“Hence, when they lease them from us, the taxes are still going to come to us. So, there are some things the government is sitting on, we don’t have money to do it, it makes sense for me to unlock those things. So,they bring money into the economy at these difficult times so that we can move forward.
“We have not got to the stage of saying it’s this asset, or that. But it’s more of the conversation around should we just keep on borrowing or shall we know that things are a lot more difficult than we envisaged and turn on to an alternative strategy, which is looking at some of the underutilised assets and releasing them.”
She added, “We think that the infrastructure challenges that we face are so serious and the kind of money that we need, we can’t borrow. When you have an accumulated deficit, you need to look for the money that will sustain what you are doing for the next three to four years.
“That is what we are doing, having more of a strategic approach so that over time, we will borrow less, and which of course is good.”
When asked what type of sale arrangement the government was considering for the national assets, the minister said this depended on the asset classes.
She said, “It depends on which one. There are some assets which you can lease and others you may need to divest from. The investor will also have to look at the risks and the pricing. Some assets just make sense to just leave them and there are some, which you may just sell but still hold on to the majority stake.
“So, it makes sense and you can sell to the Nigerian people and list on the Nigerian Stock Exchange. So, there are different kinds of sales.”
Lending rate reduction
When asked if she was disappointed that the Monetary Policy Committee of the Central Bank of Nigeria did not reduce the benchmark lending rate to make domestic borrowing attractive as suggested by her,the minister said the government would explore other cheaper sources of funds, particularly from international institutions.
She said, “We are looking at a range of options and one of the biggest issues for us was the cost of borrowing. Of course, the government is the biggest borrower. So, what we have said from the beginning was that we will look for cheaper funds to bring down our cost of borrowing.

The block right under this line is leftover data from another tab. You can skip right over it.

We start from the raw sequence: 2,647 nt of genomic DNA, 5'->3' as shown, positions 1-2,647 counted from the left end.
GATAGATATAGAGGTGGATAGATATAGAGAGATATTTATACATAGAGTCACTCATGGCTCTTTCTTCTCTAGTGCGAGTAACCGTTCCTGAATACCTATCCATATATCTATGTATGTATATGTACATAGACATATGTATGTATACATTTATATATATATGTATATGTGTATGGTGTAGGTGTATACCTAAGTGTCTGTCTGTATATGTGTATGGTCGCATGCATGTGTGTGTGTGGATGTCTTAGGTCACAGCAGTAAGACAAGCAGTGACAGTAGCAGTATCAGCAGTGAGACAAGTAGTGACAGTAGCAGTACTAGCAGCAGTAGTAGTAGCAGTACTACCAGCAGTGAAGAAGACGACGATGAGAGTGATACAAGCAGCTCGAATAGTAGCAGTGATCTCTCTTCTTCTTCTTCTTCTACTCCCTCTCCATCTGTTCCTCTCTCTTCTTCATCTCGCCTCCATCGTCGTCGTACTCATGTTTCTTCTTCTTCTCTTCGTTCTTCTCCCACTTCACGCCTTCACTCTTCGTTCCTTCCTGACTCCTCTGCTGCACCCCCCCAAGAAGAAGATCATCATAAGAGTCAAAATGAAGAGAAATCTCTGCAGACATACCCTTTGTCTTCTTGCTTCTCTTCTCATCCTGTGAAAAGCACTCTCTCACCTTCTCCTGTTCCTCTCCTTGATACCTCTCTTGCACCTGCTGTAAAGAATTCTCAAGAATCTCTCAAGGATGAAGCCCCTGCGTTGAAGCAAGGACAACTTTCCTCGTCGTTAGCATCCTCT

“Currently, it is cheaper to borrow internationally than to borrow locally.So, we are working with the Debt Management Office to try and refinance some of the existing local debts into external to get lower interest rates and to structure them over the medium term.
“That will reduce our cost of debt servicing and increase the amount of money available for capital projects, which is really our focus.”
N500bn new housing fund
In a bid to stimulate activities and return the economy to the path of growth, Adeosun said a mass housing scheme that would make Nigerians become homeowners under a mortgage arrangement would commence in the next three to four weeks.
She said under the initiative known as the ‘Family Home Fund’, the sum of N500bn had been earmarked to create mortgages for affordable houses for Nigerians, starting with the construction of 100,000 houses annually from next year.
According to her, the housing fund is expected to increase from N500bn to N1tn to make it possible for the government, through the private sector, to deliver about 400,000 houses annually through mortgages.
The mortgage, according to her, will be created at a single digit interest rate of 9.99 per cent payable in 20 years, with homeowners making an initial deposit of 10 per cent.
She said the low and middle-income earners would benefit more from the scheme as about 70 per cent of the houses would be given out for between N2.5m and N4.5m depending on the type.
Adeosun said, “We have done a lot of work around how we can bring down the cost. The tag is N2.5m and it is a house you can move into. So, we are bringing down the cost.
“These are affordable houses for Nigerians; the scheme is going to be linked with the BVN. One house per person; so, you cannot buy the house and rent it to somebody else.”